Before you finish typing a comment to remind me of the Empire’s shortcomings in the original trilogy, at least the threat in those films was credible because the Empire had significant moments of victory. The battle of Hoth in The Empire Strikes Back (1980) displayed the Empire as a force to be reckoned with, as did the opening of Star Wars when Vader’s stormtroopers dominated the fire fight aboard Princess Leia’s starship. These scenes reinforced the idea that the Empire was to be feared.  

    You may now be hurriedly typing to remind me of Darth Vader’s imposing appearance at Rogue One’s end. Yes, Vader’s scene indeed sees a squad of rebel soldiers come up against a force they’re powerless against. It’s a great scene, if a tad on the fan-service side, and showed how frightening Vader could be. But because the scene is at the film’s end, after scene upon scene of our rebel heroes scoring easy wins against the Empire, its effect is lessened and has little bearing upon our reading of the story.  

    Chirrut Imwe stands about a squad of dead troopers.

    I wasn’t particularly attached to any of Rogue One’s characters, and perhaps that was because it rarely felt like their victories were hard-fought. In a story, your villains need to be stronger than your heroes for their eventual victory to mean something. For a film that tells the story about that first, significant rebel victory, I wasn’t thinking “Phew! That was tense!”, but rather, “Why didn’t they do this before?”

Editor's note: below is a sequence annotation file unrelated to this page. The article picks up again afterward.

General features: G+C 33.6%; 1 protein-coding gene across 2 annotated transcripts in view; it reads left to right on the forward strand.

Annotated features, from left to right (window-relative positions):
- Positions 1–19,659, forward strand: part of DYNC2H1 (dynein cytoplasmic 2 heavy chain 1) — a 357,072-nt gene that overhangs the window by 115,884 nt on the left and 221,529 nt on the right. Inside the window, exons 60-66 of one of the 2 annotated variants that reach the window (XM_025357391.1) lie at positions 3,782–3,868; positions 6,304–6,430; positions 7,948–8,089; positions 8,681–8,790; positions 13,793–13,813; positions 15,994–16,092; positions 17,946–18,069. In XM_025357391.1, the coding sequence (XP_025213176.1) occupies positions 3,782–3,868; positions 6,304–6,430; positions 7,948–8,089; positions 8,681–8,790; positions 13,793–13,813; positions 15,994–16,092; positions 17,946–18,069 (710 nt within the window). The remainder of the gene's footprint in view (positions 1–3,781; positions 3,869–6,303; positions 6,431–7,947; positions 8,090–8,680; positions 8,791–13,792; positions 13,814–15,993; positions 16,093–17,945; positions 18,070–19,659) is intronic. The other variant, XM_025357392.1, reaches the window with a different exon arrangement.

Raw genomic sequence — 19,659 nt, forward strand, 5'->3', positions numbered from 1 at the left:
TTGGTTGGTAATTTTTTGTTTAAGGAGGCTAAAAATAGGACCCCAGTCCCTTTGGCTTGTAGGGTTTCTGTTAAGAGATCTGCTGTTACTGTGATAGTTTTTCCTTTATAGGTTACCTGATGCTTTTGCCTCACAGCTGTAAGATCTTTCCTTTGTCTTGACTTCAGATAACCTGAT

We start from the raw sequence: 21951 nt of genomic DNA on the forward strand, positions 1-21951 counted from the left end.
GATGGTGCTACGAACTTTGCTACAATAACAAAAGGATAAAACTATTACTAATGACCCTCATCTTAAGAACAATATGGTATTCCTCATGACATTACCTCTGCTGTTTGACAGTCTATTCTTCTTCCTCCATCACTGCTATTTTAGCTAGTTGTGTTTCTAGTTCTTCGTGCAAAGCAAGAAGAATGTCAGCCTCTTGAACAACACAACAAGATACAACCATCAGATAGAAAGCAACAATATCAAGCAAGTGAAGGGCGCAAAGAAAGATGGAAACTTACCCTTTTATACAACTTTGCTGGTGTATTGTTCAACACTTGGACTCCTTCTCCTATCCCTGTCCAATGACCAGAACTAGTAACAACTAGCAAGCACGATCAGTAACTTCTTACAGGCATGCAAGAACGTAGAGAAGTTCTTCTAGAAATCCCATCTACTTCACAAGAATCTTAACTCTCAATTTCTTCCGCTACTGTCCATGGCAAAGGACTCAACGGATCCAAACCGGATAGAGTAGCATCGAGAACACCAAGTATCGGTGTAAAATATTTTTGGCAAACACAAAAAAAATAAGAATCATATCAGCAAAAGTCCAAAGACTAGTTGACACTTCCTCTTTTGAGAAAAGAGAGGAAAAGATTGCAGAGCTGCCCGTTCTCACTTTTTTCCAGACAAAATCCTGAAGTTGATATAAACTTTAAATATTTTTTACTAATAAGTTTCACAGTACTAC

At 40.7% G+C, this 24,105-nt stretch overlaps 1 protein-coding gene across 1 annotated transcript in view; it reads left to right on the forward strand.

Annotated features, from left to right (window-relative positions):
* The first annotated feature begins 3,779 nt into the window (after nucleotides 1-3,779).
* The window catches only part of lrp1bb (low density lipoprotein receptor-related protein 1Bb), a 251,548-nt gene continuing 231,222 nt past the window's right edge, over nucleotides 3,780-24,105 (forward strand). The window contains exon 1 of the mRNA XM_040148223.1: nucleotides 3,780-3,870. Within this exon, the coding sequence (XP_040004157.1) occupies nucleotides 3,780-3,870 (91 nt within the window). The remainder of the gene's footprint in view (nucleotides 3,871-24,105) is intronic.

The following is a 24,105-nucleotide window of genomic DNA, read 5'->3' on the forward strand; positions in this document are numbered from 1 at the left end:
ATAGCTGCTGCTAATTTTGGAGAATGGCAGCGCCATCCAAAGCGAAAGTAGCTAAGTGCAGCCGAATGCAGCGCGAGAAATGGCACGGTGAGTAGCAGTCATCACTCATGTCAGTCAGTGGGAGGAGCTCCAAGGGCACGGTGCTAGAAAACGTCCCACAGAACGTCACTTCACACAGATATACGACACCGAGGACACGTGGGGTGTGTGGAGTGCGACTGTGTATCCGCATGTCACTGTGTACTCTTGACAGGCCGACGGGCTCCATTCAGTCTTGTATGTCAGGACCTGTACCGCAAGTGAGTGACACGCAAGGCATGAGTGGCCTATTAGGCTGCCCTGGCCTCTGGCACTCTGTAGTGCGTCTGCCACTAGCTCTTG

If you’ve reached this point in my article, you’re likely thinking “God, what a nerd, why doesn’t he just shut up and go outside?” It’s a fair comment, but I do think what I’ve shared here are reasonable observations. Rogue One had the chance to show a side of the Star Wars saga that has seldom been depicted – those moments where the Jedi aren’t coming to help and oblivion is at the door. Instead, Rogue One has a Jedi stand-in in the form of Donnie Yen’s Chirrut Imwe, a blind warrior who believes in the Force. We’re told that Imwe isn’t a Jedi, but he may as well be because the strength of his belief carries him through fight after fight. He also never stops talking about the Force when on screen, giving the impression that Rogue One isn’t quite the Jedi-less movie it was said to be.  

    Of course, that issue comes down to my expectations of the film versus what the film actually delivered. Indeed, I don’t pretend that Chirrut’s characterisation counts as a flaw, but rather, I think it made for a less unique experience when Rogue One had the potential to deliver otherwise.  

    Rogue One did have moments of brilliance throughout, such as the inclusion of Gold Leader (Angus MacInnes) and Red Leader (Drewe Henley) in the battle of Scarif – achieved via stellar compositing of archival footage shot for the original Star Wars. Indeed, the overall look of the film is wonderful. The landscapes of Scarif are convincingly rendered through digital imagery and location photography. It is a shame, then, that the film’s core conflict is unconvincing. When your story’s villains never have any victories, there’s no triumph or sacrifice in those of the heroes. How can we root for heroes who don’t face serious adversity? Where are the stakes?  

    Pretty as Rogue One may have been to look at, its lack of conflict made for a dull film that fell short of its potential.